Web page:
Publication Date


Document Type


First Advisor

Miller, Elwyn R. (Professor of education)||McDowell, Dale

Degree Name

M.S. Ed. (Master of Education)

Legacy Department

Department of Education


High schools--Curricula; English language--Study and teaching--Illinois--Argo


Argo Community High School has been experimenting with a new approach to the teaching of communication skills at the sophomore level. The experimental course (entitled Modem English) was divided into three distinct areas: composition and grammar, speech activities, and typing skills. The students enrolled, entered one of the sequences, and rotated to the second sequence at the end of a six-week period. After the student had completed the third sequence, he then repeated the cycle. A control group was used for the purposes of comparing achievement growth during and at the end of the school year. The students who participated in the control group followed the normal sophomore English course schedule consisting of eighteen weeks of speech, and eighteen weeks of English composition and grammar. The experimental course schedule Included twelve weeks of composition and grammar, twelve weeks of speech, and twelve weeks of typing, all presented in six-week rotating classes. Because of the rotation cycle, opportunities for transfer of training are innumerable. For example, skills taught in the grammar-composition sequence can be applied readily to assignments in the typing sequence. Likewise, the discipline of typing as a skill can motivate and train the student to improve in spelling, manuscript mechanics, and sentence structure. Evidence from the control class, and from achievement tests gives strong indication that the program is beneficial. Furthermore, a subjective evaluation of the teaching staff seems to indicate that the experimental course has created in the individual student an active interest in neatness and accuracy. Since most of the students in the program acquire a typing rate equal to or faster than their normal handwriting speed, they prefer to type their school assignments. As a result, teachers in other academic subjects have reported an increase in neatly typed assignments. Because of the evidence presented, plans are being made for more experimentation with the Modem English program in the years to come, including advance placement of selected freshmen into the sophomore program.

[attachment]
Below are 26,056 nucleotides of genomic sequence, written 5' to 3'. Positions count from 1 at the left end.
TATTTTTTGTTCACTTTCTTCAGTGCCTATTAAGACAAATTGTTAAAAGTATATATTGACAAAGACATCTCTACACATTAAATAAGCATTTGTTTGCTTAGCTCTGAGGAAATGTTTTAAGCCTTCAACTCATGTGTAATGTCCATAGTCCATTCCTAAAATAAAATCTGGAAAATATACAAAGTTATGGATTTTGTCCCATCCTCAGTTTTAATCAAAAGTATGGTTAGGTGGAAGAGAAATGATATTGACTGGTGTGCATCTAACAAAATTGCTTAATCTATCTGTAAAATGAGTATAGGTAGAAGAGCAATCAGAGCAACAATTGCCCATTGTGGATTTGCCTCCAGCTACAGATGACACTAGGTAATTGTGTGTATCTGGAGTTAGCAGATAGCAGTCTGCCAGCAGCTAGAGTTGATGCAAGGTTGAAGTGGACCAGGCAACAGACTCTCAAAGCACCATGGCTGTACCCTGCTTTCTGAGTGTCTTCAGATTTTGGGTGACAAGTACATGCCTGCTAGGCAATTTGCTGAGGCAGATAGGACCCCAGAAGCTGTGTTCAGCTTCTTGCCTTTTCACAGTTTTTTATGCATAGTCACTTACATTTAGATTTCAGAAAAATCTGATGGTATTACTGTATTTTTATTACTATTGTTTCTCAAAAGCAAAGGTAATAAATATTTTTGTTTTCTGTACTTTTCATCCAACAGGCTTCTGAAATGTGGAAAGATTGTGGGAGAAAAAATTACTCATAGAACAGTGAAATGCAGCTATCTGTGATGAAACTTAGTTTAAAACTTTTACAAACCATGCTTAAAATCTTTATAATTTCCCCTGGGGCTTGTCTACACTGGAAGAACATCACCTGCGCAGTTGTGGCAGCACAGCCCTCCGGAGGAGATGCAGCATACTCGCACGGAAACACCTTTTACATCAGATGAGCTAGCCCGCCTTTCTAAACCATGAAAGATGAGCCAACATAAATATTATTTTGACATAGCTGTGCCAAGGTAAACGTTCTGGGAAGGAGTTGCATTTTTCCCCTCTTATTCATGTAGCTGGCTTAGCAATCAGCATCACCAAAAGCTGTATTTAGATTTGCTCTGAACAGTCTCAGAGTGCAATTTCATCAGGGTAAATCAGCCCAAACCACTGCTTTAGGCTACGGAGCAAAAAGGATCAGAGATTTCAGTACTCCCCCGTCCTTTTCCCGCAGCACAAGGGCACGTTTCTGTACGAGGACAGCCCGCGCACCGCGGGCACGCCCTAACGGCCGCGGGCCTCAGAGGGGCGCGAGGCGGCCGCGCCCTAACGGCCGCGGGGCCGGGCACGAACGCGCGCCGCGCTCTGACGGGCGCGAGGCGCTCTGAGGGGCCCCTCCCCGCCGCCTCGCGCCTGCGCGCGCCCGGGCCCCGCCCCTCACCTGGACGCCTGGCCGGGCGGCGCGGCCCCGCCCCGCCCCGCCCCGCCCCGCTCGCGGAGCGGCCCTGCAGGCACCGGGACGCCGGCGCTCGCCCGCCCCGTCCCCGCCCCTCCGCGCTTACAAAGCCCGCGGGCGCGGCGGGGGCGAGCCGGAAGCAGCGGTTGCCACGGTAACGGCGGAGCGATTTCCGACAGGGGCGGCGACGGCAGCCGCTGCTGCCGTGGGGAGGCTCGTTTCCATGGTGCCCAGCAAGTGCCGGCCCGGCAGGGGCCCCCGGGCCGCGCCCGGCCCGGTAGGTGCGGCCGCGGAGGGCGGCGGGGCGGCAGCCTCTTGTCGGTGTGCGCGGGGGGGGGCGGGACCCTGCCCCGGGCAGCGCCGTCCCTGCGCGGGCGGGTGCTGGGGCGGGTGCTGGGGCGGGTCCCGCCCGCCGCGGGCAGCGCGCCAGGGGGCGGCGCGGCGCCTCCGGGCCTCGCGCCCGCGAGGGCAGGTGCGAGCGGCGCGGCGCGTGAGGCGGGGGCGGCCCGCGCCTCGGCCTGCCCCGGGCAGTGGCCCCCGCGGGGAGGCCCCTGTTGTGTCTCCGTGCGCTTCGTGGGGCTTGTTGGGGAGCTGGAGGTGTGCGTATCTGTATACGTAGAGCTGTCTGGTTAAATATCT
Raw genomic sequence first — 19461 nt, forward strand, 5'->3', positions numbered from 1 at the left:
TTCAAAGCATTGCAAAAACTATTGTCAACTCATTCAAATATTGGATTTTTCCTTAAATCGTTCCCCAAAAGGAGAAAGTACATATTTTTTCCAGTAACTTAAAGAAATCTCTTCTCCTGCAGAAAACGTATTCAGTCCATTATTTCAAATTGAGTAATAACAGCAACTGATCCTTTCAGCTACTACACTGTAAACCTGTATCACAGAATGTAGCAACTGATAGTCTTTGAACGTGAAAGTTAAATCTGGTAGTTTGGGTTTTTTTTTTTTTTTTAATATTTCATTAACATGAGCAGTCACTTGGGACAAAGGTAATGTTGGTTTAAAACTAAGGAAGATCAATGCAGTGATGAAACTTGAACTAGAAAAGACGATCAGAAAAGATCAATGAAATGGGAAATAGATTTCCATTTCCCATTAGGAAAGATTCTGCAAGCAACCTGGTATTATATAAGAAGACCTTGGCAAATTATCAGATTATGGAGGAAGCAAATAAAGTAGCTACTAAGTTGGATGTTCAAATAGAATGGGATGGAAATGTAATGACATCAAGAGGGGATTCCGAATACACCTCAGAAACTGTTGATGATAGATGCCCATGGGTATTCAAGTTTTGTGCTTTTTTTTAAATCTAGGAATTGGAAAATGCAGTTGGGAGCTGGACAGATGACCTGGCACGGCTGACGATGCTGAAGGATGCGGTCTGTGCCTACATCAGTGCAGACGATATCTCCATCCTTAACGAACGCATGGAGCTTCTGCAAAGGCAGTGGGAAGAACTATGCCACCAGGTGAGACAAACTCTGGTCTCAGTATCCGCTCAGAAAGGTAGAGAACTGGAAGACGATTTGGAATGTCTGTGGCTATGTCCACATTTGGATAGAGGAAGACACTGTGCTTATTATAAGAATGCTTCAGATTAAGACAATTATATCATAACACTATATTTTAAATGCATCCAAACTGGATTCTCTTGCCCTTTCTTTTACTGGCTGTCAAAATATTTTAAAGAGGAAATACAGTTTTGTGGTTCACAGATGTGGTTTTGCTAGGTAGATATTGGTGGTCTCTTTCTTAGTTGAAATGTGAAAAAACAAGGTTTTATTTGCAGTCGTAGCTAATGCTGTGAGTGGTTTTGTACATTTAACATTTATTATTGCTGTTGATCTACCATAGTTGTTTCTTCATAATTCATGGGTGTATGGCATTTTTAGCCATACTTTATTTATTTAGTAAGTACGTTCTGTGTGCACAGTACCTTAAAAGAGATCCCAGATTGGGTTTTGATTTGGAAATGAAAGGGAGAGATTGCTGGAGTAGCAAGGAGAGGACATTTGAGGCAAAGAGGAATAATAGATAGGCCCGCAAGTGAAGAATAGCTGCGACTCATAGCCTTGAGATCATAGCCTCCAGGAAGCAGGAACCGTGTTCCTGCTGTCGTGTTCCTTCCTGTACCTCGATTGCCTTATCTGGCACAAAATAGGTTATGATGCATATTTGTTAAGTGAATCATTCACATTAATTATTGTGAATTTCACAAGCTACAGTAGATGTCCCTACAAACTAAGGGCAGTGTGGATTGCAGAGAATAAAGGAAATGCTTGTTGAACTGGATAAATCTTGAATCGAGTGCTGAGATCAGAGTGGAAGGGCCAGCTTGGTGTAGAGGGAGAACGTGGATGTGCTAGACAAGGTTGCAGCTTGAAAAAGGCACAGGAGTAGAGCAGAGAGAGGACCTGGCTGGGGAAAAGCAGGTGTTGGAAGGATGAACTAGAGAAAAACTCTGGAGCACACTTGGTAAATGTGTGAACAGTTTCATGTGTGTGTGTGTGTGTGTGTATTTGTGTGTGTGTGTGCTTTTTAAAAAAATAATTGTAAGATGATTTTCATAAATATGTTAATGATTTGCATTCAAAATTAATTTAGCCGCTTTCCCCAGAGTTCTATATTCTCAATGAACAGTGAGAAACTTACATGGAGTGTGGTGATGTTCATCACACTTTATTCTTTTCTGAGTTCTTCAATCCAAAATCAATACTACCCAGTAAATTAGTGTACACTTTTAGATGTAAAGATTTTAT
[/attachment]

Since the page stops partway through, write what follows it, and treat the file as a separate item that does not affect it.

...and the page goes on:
Includes bibliographical references.


viii, 50 pages, 3 unnumbered pages




Northern Illinois University

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